Dr.-Ing. Karl-Ulrich Köhler, chairman of the Steel Information Centre, Düsseldorf
Prof. Dr. Peter Zec, president of the world umbrella organisation of design ICSID, Montreal
Julian Brown
Piero Lissoni
Miki Astori
Karim Rashid
Prof. Rido Busse
Ernesto Gismondi
Paolo Pininfarina
Patrick le Quément
Johann Tomforde
Hans-Dieter Futschik
Paolo Pininfarina, Karim Rashid, moderator Elmar Schüller, Ernesto Gismondi and Patrick le Quément discussing the questions of the audience
Hans-Dieter Futschik, Elmar Schüller and Johann Tomforde


Steel in Form – Between Luxury and Durability

The International Steel Forum Design, which was cast with high-profile speakers and held under the motto “Steel in Form – Between Luxury and Durability” as part of the “Changing Values” STAHL 2005 (steel 2005) annual meeting in Düsseldorf on 10 November, was a great success. 


Ten internationally renowned designers from Europe and the US had been invited by the co-operation consisting of Steel Institute VDEh, the Wirtschaftsvereinigung Stahl (association of steel producers) and red dot to give presentations about luxury and durability of design solutions involving steel. 1,500 participants had registered for the International Steel Forum Design.
Moderated by Elmar Schüller, the managing director of red dot design promotion, the forum offered the large audience an exciting variety of presentations on luxury and durability of steel in the market sectors “Dwelling and Living”, “Luxury and Lifestyle” as well as “Motorcars and Mobility”. After each topic the audience also had the opportunity to ask the speakers questions, which were then answered and discussed on stage.
After the Steel Forum Design had been officially opened by Dr.-Ing. Karl-Ulrich Köhler, chairman of the Steel Information Centre, Düsseldorf, and Prof. Dr. Peter Zec, president of the world umbrella organisation of design ICSID, Montreal, the conference programme began with the British designer Julian Brown.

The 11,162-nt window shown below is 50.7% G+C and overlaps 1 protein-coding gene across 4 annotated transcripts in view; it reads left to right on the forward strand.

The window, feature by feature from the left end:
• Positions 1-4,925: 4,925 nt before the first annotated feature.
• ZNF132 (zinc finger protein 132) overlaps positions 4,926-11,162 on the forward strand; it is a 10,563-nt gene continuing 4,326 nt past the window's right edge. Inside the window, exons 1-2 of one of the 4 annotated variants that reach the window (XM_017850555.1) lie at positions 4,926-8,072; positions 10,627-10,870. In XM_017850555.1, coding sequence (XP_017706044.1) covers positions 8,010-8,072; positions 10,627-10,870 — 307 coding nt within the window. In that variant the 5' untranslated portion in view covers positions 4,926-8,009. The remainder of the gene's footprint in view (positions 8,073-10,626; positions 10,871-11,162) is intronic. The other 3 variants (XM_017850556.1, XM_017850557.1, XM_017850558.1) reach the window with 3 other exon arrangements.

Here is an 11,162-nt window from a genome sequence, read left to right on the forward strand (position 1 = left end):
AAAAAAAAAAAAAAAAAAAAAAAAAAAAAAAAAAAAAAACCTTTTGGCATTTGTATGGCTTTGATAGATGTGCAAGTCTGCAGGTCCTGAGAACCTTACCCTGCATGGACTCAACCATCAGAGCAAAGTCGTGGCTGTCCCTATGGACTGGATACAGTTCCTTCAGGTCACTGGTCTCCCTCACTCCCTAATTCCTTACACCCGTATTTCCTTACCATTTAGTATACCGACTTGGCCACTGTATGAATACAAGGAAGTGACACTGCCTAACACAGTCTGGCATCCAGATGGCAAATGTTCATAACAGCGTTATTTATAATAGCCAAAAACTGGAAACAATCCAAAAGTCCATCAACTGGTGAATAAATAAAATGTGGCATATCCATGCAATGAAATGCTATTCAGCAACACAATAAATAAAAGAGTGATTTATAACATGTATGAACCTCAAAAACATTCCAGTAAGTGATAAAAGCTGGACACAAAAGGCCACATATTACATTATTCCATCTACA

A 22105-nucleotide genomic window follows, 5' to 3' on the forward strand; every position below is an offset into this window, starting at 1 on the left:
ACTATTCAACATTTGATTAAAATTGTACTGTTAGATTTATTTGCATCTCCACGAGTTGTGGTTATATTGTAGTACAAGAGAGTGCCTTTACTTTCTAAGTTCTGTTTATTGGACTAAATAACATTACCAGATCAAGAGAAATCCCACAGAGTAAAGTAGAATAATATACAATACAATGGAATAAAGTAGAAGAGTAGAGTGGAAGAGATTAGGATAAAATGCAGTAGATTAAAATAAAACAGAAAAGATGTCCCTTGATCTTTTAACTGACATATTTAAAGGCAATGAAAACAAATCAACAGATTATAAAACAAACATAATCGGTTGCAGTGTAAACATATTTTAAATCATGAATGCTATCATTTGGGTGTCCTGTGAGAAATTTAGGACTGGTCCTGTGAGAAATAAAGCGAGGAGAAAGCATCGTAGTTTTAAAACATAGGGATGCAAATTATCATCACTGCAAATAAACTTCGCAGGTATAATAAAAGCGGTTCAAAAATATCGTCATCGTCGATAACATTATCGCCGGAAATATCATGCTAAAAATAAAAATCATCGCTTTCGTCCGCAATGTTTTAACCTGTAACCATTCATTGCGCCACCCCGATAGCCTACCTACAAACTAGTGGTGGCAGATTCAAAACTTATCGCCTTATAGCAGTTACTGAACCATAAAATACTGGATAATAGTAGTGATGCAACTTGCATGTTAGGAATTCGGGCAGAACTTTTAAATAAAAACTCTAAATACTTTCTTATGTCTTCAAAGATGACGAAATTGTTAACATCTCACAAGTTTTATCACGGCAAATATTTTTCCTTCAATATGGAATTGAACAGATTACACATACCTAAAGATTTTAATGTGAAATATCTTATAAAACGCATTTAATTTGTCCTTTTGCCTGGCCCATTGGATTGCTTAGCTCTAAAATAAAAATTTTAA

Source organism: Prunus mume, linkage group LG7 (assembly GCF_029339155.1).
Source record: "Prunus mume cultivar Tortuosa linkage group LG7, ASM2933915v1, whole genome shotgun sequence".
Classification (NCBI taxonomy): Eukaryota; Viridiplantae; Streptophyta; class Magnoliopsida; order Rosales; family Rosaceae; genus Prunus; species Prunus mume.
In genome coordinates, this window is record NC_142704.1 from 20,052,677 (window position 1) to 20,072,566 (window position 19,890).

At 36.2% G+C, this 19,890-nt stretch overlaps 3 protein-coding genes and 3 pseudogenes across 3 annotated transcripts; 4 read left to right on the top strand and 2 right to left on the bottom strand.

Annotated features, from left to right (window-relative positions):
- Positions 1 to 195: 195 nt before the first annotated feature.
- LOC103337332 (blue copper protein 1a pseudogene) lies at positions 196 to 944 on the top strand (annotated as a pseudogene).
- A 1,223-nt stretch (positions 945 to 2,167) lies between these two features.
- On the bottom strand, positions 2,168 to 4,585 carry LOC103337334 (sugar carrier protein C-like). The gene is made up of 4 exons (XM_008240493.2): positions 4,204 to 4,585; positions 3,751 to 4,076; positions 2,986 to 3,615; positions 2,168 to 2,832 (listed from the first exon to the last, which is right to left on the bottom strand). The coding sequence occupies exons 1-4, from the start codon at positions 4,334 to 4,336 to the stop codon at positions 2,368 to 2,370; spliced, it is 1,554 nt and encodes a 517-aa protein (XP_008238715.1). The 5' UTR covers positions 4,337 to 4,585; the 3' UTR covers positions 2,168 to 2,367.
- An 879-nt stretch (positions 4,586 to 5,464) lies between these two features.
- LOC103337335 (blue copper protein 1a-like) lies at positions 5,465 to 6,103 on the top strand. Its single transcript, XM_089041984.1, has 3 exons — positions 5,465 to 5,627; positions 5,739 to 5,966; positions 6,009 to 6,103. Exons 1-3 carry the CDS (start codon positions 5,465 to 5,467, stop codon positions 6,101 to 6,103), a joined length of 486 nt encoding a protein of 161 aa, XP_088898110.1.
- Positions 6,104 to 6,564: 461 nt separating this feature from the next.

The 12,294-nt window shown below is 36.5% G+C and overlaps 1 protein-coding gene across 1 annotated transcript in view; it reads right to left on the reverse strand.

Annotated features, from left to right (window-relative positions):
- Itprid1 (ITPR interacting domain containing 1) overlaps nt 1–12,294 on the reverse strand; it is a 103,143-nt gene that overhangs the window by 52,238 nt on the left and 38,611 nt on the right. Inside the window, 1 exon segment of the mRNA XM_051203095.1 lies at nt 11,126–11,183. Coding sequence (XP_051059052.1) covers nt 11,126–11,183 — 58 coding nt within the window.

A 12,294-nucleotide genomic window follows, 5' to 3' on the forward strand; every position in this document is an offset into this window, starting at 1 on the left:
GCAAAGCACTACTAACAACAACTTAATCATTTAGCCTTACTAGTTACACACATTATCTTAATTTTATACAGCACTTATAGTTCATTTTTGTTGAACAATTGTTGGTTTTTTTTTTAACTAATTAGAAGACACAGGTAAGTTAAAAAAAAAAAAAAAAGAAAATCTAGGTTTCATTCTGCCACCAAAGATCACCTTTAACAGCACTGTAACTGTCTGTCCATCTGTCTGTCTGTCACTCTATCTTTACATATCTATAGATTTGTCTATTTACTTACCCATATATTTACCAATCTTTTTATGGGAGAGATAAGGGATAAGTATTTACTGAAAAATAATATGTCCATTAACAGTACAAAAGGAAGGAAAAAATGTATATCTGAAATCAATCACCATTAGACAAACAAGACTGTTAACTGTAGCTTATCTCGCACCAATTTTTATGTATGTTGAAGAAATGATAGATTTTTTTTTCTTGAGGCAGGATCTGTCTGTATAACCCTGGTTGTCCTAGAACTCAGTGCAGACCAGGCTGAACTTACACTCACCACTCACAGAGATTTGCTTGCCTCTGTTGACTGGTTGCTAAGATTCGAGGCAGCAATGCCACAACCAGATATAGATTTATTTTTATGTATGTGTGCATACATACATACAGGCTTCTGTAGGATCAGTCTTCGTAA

“Dwelling and Living“
The designer Julian Brown, who was voted “Royal Designer for Industry”, is running his own design studio, “Studio Brown” in Bath and has gained international recognition with his innovative products for Alfi, Rexite, and Zwilling J-A. Henckels. Julian Brown introduced a project, which he had already been working on for approximately four years and which completely embodies “Steel in Form”: the “Eternity Chair” made of stainless steel. In his presentation he told the exciting story of the Eternity Chair. He reported how worn old chairs inspired him to create a chair that outlived time and that even gained in character over time. At that stage it had already been clear to him that such an unbreakable chair could only be made of one material: stainless steel. In an exciting summary the designer presented the underlying thoughts of the project to the audience and involved them in the creation of the “Eternity Chair”.
The Italian Piero Lissoni was also invited as an expert for the market segment of “Dwelling and Living”. The Milan designer, founder of the Milan design company Lissoni Associati, specialises in interior design and product design and has for many years been working for companies such as Boffi, Capellini, and Cassina. For Lissoni, who sees himself as a designer and an architect at the same time, steel was “one of the best materials in the world”. He introduced impressive examples of his own works with stainless steel. The designs range from kitchens through interiors of luxury hotels and sailing yachts to lamps and clocks. In his presentation Lissoni made clear that he placed special importance on the sensitive use of the materials’ aesthetics and of the environment in which they were integrated.
Mike Astori, who specialises in furniture design and interior design in his Milan studio and who has gained an international reputation with his designs for Driade, explained the great significance steel has for the quality of furniture and interiors today with the help of examples of his own works for Driade. For Astori, whose designs are clear, light and reduced, steel has become a leitmotif, even the source of inspiration for a large part of his objects. The combination of steel and glass, which corresponded to his need for clear and light structures, was particularly interesting for him, said Astori. The fact that the production of steel included traditional processing, despite it being a high performance material, gave it a special value.

“Luxury and Lifestyle“
The topic “Luxury and Lifestyle” was next and a very special presentation awaited the audience right at the start. Karim Rashid, one of the most sought-after designers worldwide and shooting star in lifestyle design, surprised the audience with a spectacular presentation. True to his motto “I want to change the world”, Karim Rashid, who has a studio in New York, showed with the help of his own designs how different our world could look and how design could contribute to a rigorous beautification of our environment and increase our quality of life. It was his wish that people lived in the mode of their own time, took part in the contemporary world and freed themselves from nostalgia, antiquated traditions, obsolete rituals, and tacky meaninglessness. If it were human nature to live in the past then changing the world meant changing human nature was his conclusion.